Scotty Bowman has been part of 14 Stanley Cup championship teams, and each
one of those titles holds a place in his heart and cherished home in his
A few of those victories – and the ring which came with them – do elicit
some extra emotion now that the man deemed the greatest coach in hockey
history can take time to look back at them all.
A couple of his prized wins are obvious, but another stands out by being
part of an incredible trifecta.
“The first Cup you win as a coach (in 1973) is something that’s extra
special. I’m thinking it’s the same thing as a player. We were in Montreal,
and there was a lot of pressure to win and it was kind of an upset win,”
Bowman said while taking a trip down a trophy-filled memory lane. “And the
last Cup (as a head coach) in 2002 with Detroit means a lot because I knew
it was going to be the last team I was going to coach.
“But the year I cherish the most, strangely enough, is 1976. In the spring,
we won the Stanley Cup by beating Philadelphia, who had won two Cups in a
row, and beat them in four straight. They won two in a row with a different
kind of hockey, they were a tough team and it was a tough series, but we
won in four games.
“So we won the Cup in the spring, and in the fall we won the Canada Cup,
and then in early October our twins (Robert and Nancy) were born. In fact,
my wife was in hospital while the last two weeks of the Canada Cup was on.
“A Stanley Cup in May, a Canada Cup in September and then twins in October.
You’re not going to have another year like that.”
Oh yes, the Canada Cup. It may seem a surprise, but that ’76 tournament –
the first true best-on-best event with teams representing Canada, the
Soviet Union, Czechoslovakia, Finland, Sweden and the United States, which
Canada won in thrilling fashion – is one of only two times Bowman was the
bench boss for the national team, the other being the less-memorable 1981
And what a squad he had to guide in the inaugural Canada Cup, loaded with
Hockey Hall of Fame inductees at every position, including the likes of
Rogie Vachon, Phil Esposito, Lanny McDonald, Bobby Clarke, Marcel Dionne,
Darryl Sittler and Bobby Hull (the lone player from the World Hockey
Association invited to play; “It was lucky we had him, too, because the
games were close,” Bowman recalled) to name a few of the goaltenders and
The real strength, though, was on the blue-line, with a crew of Bobby Orr,
Larry Robinson, Denis Potvin, Serge Savard, Guy Lapointe and Jimmy Watson,
who is the lone defenceman from that collection not in the Hockey Hall of
“We had a hell of defence corps,” said Bowman, who was inducted into the
Hall himself in 1991. “Bobby, he wasn’t 100 per cent. He had such a short
career, started in the NHL in ’66 and had knee problems within three or
four years and I bet he played the last four or five years having surgeries
and having to get over them, but he was fantastic in that series. He was
some player, that’s for sure.”
And, amazingly, just one of the hundreds of great players Bowman coached
through his storied career, which is now adding one more accolade. He is
part of the Class of 2017 of the Order of Hockey in Canada, alongside
longtime Canadian Amateur Hockey Association and Hockey Canada president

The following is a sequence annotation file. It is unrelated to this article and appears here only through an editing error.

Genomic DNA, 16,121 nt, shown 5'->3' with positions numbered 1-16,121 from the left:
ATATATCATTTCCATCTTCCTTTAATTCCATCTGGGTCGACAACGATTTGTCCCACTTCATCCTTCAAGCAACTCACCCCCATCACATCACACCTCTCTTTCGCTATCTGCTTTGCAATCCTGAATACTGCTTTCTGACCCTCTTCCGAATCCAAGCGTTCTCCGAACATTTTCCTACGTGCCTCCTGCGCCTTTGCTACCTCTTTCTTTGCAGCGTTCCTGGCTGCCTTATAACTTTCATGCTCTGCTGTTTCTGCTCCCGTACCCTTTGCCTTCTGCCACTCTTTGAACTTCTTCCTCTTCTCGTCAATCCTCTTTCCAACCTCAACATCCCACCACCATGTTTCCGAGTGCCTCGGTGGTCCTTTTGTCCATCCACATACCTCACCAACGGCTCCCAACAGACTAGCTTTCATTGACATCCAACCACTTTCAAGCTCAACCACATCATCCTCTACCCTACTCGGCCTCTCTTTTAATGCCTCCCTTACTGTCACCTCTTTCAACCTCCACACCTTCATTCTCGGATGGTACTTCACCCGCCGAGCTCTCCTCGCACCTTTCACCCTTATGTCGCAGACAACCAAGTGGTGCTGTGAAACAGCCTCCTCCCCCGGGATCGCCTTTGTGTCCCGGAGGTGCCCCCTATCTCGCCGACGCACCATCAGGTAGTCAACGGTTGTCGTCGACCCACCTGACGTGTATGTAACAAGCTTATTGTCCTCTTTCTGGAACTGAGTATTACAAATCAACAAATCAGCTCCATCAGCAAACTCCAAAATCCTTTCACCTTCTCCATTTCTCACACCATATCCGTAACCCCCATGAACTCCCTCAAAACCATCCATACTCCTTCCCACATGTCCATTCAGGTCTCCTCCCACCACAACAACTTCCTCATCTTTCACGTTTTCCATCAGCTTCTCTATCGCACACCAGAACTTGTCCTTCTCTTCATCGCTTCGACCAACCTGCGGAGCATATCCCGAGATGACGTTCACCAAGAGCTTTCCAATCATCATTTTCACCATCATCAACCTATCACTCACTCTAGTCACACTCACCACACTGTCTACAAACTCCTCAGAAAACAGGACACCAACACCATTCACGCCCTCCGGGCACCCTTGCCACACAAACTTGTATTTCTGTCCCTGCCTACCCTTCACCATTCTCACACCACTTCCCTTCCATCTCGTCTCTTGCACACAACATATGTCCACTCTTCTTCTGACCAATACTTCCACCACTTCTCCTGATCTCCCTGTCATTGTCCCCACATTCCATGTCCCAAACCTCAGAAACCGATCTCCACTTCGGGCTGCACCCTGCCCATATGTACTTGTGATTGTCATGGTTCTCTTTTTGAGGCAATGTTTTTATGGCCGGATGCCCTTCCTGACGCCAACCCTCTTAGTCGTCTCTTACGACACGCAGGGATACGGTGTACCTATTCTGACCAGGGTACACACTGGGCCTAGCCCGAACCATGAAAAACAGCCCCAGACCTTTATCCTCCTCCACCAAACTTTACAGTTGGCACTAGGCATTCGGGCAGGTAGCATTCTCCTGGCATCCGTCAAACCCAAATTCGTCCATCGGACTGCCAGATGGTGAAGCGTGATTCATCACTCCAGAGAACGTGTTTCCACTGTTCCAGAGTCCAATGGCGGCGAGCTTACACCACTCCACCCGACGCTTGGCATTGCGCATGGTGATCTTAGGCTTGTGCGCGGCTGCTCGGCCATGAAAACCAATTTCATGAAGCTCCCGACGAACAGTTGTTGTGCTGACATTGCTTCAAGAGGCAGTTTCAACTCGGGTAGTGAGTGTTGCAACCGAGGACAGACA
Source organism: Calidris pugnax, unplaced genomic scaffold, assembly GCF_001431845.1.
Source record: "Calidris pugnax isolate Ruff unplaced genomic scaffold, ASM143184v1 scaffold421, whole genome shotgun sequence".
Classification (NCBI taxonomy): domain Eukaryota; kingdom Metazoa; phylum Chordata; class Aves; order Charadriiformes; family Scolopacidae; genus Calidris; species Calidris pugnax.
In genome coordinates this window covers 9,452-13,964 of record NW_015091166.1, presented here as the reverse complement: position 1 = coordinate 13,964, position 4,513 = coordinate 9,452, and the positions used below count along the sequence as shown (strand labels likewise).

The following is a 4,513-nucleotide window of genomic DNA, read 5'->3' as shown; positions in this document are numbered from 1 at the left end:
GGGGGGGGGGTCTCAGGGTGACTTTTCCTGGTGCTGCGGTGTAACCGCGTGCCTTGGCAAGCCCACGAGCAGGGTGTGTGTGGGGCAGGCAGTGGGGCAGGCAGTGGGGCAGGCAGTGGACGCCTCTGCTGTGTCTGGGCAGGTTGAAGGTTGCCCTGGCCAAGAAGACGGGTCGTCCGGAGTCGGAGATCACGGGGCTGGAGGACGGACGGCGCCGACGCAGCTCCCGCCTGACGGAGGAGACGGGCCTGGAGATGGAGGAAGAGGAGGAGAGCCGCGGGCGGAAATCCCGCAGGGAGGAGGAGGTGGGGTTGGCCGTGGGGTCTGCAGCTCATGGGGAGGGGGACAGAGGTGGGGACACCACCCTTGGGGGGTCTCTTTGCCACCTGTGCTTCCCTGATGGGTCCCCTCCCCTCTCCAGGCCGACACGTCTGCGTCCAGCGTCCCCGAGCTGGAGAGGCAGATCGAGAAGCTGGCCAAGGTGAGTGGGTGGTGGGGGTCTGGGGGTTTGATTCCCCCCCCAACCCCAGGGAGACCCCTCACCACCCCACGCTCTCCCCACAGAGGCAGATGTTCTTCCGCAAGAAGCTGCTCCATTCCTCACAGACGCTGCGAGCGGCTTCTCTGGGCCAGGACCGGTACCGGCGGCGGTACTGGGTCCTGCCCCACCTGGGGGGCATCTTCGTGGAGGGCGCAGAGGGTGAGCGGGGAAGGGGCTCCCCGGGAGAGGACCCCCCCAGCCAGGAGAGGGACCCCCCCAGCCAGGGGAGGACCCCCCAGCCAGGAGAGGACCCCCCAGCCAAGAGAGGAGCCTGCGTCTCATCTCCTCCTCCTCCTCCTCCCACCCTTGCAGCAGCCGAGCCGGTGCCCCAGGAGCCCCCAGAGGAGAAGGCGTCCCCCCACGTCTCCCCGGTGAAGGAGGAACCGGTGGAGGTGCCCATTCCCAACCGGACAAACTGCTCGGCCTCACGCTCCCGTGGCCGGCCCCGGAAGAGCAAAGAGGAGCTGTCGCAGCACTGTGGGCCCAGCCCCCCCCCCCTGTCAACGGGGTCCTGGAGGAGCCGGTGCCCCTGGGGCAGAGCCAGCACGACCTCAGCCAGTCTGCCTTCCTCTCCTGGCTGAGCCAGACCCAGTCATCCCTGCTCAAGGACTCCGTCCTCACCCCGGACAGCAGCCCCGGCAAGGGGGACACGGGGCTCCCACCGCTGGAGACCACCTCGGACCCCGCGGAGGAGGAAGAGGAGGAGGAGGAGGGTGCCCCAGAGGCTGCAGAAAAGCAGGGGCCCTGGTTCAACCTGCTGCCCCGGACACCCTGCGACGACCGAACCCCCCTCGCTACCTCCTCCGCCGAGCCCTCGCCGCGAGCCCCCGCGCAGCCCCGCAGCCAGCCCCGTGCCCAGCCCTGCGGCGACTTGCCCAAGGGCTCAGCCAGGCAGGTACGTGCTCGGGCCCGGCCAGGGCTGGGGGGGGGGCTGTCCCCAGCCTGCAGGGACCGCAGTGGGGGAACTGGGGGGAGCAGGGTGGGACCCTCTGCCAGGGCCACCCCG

Murray Costello, as well as Ontario Women’s Hockey Association president
and CEO Fran Rider, who has been a driving force for women’s hockey for
more than 40 years.
“It’s a nice honour to get when you’re not involved,” said Bowman, 83,
whose coaching career also included stints with the expansion St. Louis
Blues (who he guided to three consecutive trips to the Stanley Cup Final),
Buffalo Sabres, Pittsburgh Penguins (with whom he won another Cup in 1991)
and Detroit Red Wings, who he coached to three more crowns.
Now, the NHL’s all-time winningest coach, with 1,244 regular season
victories and another 233 in the playoffs, keeps his hands in the game as
senior advisor of hockey operations for the Chicago Blackhawks, working
with his son, Stan, the club’s senior vice-president and general manager.
At heart, though, he remains a coach, one who was incredibly successful
through five decades and amidst many changes to the game, among them the
eventual evolution to a more skill-oriented style which followed the first
Canada Cup tournament thanks to the European influence.
“Wingers used to stay on their own side because that’s how hockey was
played. And not many before Bobby Orr that can I remember played the way he
did, carrying the puck up the ice,” Bowman recalled.
“When we started playing the Europeans, they grew up on the bigger ice
surface, and had a different style. They would fly guys out of the
defensive zone, had players cutting across the ice, and that was the start
of wingers not just staying on their own wing. It was something for the NHL
to pick up.
It just took time to implement a new style.
“We tried it a little bit in Montreal, but because we had such good teams,
we were reluctant to change much,” said Bowman, who recalls a conversation
with the great Russian coach Anatoli Tarasov in the mid-1970s, during which
he was told the Canadiens could adopt the more wide-open style.
“We had defencemen who could pass the puck a lot and go up the ice, but
didn’t need to make stretch passes or have them join the rush like that.
“The players didn’t really want to change. When you’re winning, why do it,
and that made a lot of sense.”